March 23, 2000 (Boston) -- They would probably make lousy dance partners, but a bunch of fruit flies so uncoordinated that they cannot even get food into their mouths is providing scientists with evidence of a gene that controls how sensations such as hearing, touch, and body position are conveyed to the brain. The research is reported in the March 24 issue of the journal Science.
And although it's a long conceptual leap from fruit fly to human, the findings may help medical researchers understand and perhaps treat or prevent certain inherited forms of deafness, suggest Richard G. Walker, PhD, and colleagues from the University of California, San Diego.
Fruit flies are the workhorses of genetic laboratories, because all of the genes that make the pesky little creatures what they are have been identified and catalogued. Many of the genes, in fact, are similar to those found in higher animals, including humans. Also, because fruit flies are born, grow up, breed, and die within two months, scientists can study how changes in specific genes in one generation of flies can affect their posterity for many generations to come.
But what do flies with two -- make that six -- left feet have to do with the realm of the senses? The answer has to do with the mechanisms that allow cells in the body to respond to a physical or mechanical stimulus such as a touch or a sound wave.
"Biologists have a pretty good idea of how chemicals work to signal cells [with] odors, tastes -- things like that, and we have a very good idea about the molecules involved in [responding] to light. We are virtually clueless as to how mechanical stimuli are translated into signals in cells," says Martin Chalfie, PhD, professor of biology at Columbia University in New York, who reviewed the study for WebMD. "Mechanical information is utilized by touch, hearing, balance, stretch, position, blood pressure, [and is even] important in regulating the amount of bone that you have."
To see whether they could find a gene that controlled how sensing cells send information to the brain, Walker and colleagues narrowed in on three strains of flies that couldn't find their way out of a lab dish, let alone out of a paper bag. The flies all had mutations in a specific gene that caused them to be so uncoordinated that their first act as full-fledged adult flies was to fall into their sticky food and die.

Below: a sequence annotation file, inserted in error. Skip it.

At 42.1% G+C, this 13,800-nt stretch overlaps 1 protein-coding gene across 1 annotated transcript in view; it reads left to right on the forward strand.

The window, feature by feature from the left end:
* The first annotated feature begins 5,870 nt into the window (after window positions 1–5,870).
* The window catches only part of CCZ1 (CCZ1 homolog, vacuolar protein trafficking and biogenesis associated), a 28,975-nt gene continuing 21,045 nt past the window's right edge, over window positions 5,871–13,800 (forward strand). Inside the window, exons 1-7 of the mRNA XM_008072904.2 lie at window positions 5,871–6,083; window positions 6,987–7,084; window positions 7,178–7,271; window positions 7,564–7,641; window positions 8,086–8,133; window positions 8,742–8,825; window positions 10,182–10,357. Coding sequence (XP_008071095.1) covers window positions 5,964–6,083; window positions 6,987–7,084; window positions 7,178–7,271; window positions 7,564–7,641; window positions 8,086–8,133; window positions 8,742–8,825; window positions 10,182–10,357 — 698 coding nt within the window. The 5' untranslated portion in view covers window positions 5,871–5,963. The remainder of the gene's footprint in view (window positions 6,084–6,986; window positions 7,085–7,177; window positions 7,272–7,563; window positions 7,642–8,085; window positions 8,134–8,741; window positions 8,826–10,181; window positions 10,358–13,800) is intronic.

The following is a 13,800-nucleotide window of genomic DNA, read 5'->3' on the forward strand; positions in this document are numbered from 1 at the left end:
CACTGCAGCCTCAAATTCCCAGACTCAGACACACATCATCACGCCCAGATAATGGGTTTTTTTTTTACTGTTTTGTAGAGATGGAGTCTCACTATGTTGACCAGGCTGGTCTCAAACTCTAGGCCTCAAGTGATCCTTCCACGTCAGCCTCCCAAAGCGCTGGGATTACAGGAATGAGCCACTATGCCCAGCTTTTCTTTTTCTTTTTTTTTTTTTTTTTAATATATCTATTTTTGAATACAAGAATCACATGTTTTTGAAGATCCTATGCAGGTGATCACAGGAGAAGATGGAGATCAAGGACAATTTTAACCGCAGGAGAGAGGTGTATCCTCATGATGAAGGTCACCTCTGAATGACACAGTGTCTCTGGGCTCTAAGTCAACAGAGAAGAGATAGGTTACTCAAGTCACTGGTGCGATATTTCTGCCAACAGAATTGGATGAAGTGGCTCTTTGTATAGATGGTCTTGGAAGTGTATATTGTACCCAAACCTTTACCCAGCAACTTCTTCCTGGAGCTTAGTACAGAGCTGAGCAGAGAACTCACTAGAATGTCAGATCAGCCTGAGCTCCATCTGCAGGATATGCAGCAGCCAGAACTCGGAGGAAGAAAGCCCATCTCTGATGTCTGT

Although some genetic mutations are lethal, the flies died not because they inherited a fatal defect but because they couldn't figure out where they were or how to get food, which for normal fruit flies is as easy as falling off a log. "If you take them and put them in a non-sticky environment such as a piece of filter paper and you feed them, they'll probably live for a long time," says Walker in an interview with WebMD.
Fruit flies sense motion by means of ultrasensitive hairs on their bodies. Even a microscopically small deflection of the hairs will usually cause an electrical signal to shoot to the insects' brain, telling them "you have been stimulated, do something!" But in the mutant flies, the loss of or damage to the gene apparently kept the signals from ever making it to their minuscule noggins.
The reason all this matters is that the sensory hairs on fruit flies are strikingly similar in many ways to tiny hair-like cells within the inner ear of humans that are partly responsible for turning sound, in the form of vibrations, into an electrical signal that is then sent to the brain, which then says, "Oh yeah, I heard that."
Although no one has as yet identified a human equivalent for the fruit fly gene, it has also been found in another darling of genetics laboratories, the roundworm. The presence of the gene in both flies and worms (which biologically are two very different kettles of fish) suggests that the gene has played an important role in evolutionary history and is probably hanging around just waiting to be discovered in vertebrates -- that is, those of us with backbones, the authors say.
They speculate that if such a gene can be found, it could be used as the basis for strategies to prevent or perhaps even reverse some inherited forms of deafness.
- Researchers have found a gene in fruit flies that controls how sensations such as hearing, touch, and body position are related to the brain.
- Fruit flies sense motion via tiny hairs on their bodies and translate that sensation into electrical signals for the brain, in much the same way that hair-like cells in the inner ear of humans help convert sound into electrical signals for the brain.
- No one has yet found a similar gene among vertebrate animals, but researchers hope that one will be found and further our understanding and treatment of some types of deafness.